Reduction in the colonization of central venous cannulae by mupirocin
In an in-vitro simulation of an intravascular cannula enclosed in a fibrin sheath, 0.03 mg1(-1) of mupirocin prevented significant colonization [greater than 15 colony forming units (cfu)] by two clinical isolates of Staphylococcus epidermidis and one each of S. saprophyticus, S. hominis and S. haemolyticus. This suggests that in vivo, where protein binding of mupirocin is 95-97%, 1 mg 1(-1) of mupirocin at the cannula surface would be required to prevent colonization. These results support the findings of our previously published prospective controlled trial, in which mupirocin applied to the insertion sites of 172 internal jugular cannulae reduced the rate of colonization of cannula tips to 5%, compared with 25% for the 186 controls (P less than 0.001). Of the 46 colonized cannula tips from 110 control patients, the same species was isolated from the skin of the insertion site in 67% and from the lumen flush in only 15%. Analysed by patient, mupirocin reduced the proportion of patients with colonized tips from 17% to 3% after 24 h of infection, and from 35 to 10% after 48 h (P = 0.002). The use of agar containing charcoal, as a mupirocin neutralizer, and the incubation of tip-culture plates flooded with the Oxford staphylococcus, gave no evidence of carry over of mupirocin onto cannulae removed from mupirocin-treated patients.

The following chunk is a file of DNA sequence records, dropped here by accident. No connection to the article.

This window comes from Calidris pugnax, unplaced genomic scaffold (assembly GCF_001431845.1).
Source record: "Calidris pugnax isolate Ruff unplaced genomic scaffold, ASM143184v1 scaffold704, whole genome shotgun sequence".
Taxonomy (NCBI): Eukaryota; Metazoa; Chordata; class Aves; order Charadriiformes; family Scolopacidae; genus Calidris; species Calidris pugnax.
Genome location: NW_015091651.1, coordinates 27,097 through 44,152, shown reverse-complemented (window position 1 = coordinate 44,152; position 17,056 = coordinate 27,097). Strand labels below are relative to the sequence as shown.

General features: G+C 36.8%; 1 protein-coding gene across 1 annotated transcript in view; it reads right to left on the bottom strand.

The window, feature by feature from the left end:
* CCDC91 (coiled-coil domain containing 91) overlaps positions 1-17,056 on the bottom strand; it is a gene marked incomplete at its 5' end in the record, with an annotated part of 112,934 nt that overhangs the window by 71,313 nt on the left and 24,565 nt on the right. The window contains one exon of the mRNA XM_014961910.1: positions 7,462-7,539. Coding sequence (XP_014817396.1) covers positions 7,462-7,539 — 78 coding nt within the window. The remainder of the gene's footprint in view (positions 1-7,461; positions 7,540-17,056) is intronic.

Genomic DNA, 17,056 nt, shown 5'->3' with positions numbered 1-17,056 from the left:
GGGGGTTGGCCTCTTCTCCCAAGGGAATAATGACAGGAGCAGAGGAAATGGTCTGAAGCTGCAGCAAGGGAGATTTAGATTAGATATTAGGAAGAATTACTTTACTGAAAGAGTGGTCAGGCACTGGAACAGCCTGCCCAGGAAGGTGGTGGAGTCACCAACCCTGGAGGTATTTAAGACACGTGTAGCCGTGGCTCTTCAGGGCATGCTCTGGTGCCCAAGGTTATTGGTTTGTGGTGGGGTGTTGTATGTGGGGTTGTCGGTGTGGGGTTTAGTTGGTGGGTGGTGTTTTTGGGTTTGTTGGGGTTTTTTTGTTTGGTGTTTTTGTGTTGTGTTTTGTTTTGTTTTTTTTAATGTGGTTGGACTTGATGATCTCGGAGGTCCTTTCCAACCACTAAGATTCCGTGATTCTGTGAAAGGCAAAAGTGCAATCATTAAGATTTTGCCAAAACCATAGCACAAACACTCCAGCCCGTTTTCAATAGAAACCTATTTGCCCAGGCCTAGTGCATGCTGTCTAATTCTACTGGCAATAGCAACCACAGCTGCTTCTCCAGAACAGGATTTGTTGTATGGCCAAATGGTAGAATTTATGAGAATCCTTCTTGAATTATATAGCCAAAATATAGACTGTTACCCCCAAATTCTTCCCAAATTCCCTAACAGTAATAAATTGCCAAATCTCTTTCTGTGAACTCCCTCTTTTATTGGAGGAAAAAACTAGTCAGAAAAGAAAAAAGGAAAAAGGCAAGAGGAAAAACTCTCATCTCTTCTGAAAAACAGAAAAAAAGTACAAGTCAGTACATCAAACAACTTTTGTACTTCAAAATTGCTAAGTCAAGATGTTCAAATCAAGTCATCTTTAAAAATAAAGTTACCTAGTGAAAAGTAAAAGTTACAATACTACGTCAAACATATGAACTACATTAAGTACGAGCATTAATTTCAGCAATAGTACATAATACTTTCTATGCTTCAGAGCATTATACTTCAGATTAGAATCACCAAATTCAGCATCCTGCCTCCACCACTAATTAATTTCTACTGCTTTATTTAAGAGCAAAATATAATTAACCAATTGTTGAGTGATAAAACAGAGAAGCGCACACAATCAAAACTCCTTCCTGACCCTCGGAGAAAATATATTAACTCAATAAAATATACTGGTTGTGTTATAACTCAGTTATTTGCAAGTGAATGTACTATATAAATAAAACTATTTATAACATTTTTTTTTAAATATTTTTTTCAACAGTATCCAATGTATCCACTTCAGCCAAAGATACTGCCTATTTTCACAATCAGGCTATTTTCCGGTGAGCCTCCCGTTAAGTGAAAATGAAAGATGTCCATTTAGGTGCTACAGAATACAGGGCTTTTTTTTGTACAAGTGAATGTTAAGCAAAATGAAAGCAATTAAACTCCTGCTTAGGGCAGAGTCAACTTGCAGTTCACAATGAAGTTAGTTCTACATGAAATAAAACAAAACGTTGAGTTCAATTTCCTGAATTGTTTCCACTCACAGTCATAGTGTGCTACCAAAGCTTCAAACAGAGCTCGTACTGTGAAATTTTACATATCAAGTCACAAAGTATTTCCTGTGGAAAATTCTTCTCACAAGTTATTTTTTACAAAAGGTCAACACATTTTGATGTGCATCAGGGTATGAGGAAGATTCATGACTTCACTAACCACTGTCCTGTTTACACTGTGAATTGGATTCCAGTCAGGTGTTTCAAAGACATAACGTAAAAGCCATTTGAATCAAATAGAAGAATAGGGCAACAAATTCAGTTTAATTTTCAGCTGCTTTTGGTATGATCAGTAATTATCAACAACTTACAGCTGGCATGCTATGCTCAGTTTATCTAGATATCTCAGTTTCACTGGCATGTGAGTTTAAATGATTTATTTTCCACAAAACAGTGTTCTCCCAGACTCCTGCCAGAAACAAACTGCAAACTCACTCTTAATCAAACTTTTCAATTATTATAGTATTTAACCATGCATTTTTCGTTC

|Keywords||administration, topical, catheters, indwelling, colony count, microbial, humans, in vitro, mupirocin/administration & dosage/pharmacology|
Hill, R.L.R., & W. Casewell, M.. (1991). Reduction in the colonization of central venous cannulae by mupirocin. Journal of Hospital Infection, 19, 47–57. Retrieved from http://hdl.handle.net/1765/6982